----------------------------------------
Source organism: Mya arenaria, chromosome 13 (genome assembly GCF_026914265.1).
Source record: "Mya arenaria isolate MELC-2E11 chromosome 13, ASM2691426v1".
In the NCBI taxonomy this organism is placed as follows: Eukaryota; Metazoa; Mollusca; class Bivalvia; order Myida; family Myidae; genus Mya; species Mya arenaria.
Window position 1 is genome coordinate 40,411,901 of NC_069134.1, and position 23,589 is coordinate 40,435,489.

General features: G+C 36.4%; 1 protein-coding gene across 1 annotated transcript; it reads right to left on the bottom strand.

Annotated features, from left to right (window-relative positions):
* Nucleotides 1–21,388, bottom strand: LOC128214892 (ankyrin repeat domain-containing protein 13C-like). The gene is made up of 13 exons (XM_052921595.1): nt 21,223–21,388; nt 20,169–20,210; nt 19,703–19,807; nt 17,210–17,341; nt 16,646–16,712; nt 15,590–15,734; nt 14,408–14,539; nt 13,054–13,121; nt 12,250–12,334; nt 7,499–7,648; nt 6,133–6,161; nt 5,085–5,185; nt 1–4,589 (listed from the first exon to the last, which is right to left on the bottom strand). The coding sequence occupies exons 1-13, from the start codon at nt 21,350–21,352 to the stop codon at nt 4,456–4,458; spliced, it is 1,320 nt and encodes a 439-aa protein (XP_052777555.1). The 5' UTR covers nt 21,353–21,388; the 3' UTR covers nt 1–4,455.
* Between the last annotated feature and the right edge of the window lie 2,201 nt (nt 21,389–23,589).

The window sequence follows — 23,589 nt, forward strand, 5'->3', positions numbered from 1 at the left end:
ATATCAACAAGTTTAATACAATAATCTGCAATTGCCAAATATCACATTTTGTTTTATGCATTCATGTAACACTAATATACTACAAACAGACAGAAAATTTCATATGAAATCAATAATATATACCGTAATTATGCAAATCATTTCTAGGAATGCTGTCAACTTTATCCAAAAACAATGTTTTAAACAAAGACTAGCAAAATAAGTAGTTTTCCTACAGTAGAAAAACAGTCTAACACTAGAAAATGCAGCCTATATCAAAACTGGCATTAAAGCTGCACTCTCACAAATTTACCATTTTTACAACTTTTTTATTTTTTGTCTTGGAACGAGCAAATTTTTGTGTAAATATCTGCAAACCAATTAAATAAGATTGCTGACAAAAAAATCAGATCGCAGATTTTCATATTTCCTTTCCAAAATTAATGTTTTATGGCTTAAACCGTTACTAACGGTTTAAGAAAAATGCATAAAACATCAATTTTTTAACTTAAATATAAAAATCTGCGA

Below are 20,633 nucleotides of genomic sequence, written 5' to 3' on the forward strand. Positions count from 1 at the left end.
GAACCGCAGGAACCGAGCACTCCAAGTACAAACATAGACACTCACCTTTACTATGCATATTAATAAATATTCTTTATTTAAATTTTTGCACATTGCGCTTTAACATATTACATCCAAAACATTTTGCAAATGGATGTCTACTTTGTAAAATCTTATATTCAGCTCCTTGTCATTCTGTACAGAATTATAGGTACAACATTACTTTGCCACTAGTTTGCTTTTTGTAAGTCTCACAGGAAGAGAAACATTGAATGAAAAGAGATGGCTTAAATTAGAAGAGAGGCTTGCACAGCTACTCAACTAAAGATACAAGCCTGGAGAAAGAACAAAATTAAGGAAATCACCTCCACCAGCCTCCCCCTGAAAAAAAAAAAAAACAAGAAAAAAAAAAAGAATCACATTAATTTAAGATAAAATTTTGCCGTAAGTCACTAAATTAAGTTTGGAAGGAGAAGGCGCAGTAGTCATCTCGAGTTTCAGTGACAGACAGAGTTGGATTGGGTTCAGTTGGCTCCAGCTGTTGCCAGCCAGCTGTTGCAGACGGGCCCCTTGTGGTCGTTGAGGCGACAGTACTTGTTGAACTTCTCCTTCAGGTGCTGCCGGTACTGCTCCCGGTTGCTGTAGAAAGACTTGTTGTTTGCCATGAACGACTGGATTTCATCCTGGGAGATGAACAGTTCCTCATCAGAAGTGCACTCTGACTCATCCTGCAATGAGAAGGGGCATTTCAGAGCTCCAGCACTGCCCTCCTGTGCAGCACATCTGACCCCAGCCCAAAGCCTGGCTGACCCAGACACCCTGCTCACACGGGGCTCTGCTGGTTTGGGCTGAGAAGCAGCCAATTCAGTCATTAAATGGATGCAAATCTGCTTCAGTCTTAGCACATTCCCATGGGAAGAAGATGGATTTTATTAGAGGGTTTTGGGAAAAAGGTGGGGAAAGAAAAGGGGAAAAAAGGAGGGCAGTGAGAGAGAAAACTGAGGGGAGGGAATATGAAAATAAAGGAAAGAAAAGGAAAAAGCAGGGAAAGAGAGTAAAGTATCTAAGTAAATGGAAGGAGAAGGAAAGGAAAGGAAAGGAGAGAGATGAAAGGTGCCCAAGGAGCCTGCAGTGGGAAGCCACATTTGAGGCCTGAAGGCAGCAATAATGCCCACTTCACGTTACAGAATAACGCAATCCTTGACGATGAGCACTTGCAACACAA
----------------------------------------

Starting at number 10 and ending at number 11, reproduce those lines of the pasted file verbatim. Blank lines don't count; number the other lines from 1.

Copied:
ATATCAACAAGTTTAATACAATAATCTGCAATTGCCAAATATCACATTTTGTTTTATGCATTCATGTAACACTAATATACTACAAACAGACAGAAAATTTCATATGAAATCAATAATATATACCGTAATTATGCAAATCATTTCTAGGAATGCTGTCAACTTTATCCAAAAACAATGTTTTAAACAAAGACTAGCAAAATAAGTAGTTTTCCTACAGTAGAAAAACAGTCTAACACTAGAAAATGCAGCCTATATCAAAACTGGCATTAAAGCTGCACTCTCACAAATTTACCATTTTTACAACTTTTTTATTTTTTGTCTTGGAACGAGCAAATTTTTGTGTAAATATCTGCAAACCAATTAAATAAGATTGCTGACAAAAAAATCAGATCGCAGATTTTCATATTTCCTTTCCAAAATTAATGTTTTATGGCTTAAACCGTTACTAACGGTTTAAGAAAAATGCATAAAACATCAATTTTTTAACTTAAATATAAAAATCTGCGA

Below are 20,633 nucleotides of genomic sequence, written 5' to 3' on the forward strand. Positions count from 1 at the left end.